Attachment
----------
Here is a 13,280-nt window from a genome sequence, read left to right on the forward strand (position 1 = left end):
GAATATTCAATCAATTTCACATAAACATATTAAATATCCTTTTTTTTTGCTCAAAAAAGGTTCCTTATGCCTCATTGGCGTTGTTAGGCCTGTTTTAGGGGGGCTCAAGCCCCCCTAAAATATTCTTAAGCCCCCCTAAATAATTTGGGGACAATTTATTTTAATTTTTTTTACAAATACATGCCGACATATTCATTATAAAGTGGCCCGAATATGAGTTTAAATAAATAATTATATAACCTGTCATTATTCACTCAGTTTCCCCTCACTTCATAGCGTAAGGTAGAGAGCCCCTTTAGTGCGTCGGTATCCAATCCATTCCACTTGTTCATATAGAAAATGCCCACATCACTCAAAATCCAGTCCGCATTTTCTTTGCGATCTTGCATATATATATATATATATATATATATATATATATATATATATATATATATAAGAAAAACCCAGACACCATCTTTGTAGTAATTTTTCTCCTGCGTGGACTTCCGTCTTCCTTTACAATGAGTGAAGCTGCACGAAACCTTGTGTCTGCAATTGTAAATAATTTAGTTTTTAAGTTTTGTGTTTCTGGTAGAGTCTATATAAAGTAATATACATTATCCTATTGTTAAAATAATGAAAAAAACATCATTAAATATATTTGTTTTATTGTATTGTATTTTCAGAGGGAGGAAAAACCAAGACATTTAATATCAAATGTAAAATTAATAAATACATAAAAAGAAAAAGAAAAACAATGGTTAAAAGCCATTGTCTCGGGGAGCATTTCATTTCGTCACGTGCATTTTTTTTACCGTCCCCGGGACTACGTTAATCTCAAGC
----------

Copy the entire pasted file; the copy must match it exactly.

Here is a 13,280-nt window from a genome sequence, read left to right on the forward strand (position 1 = left end):
GAATATTCAATCAATTTCACATAAACATATTAAATATCCTTTTTTTTTGCTCAAAAAAGGTTCCTTATGCCTCATTGGCGTTGTTAGGCCTGTTTTAGGGGGGCTCAAGCCCCCCTAAAATATTCTTAAGCCCCCCTAAATAATTTGGGGACAATTTATTTTAATTTTTTTTACAAATACATGCCGACATATTCATTATAAAGTGGCCCGAATATGAGTTTAAATAAATAATTATATAACCTGTCATTATTCACTCAGTTTCCCCTCACTTCATAGCGTAAGGTAGAGAGCCCCTTTAGTGCGTCGGTATCCAATCCATTCCACTTGTTCATATAGAAAATGCCCACATCACTCAAAATCCAGTCCGCATTTTCTTTGCGATCTTGCATATATATATATATATATATATATATATATATATATATATATATATATATAAGAAAAACCCAGACACCATCTTTGTAGTAATTTTTCTCCTGCGTGGACTTCCGTCTTCCTTTACAATGAGTGAAGCTGCACGAAACCTTGTGTCTGCAATTGTAAATAATTTAGTTTTTAAGTTTTGTGTTTCTGGTAGAGTCTATATAAAGTAATATACATTATCCTATTGTTAAAATAATGAAAAAAACATCATTAAATATATTTGTTTTATTGTATTGTATTTTCAGAGGGAGGAAAAACCAAGACATTTAATATCAAATGTAAAATTAATAAATACATAAAAAGAAAAAGAAAAACAATGGTTAAAAGCCATTGTCTCGGGGAGCATTTCATTTCGTCACGTGCATTTTTTTTACCGTCCCCGGGACTACGTTAATCTCAAGC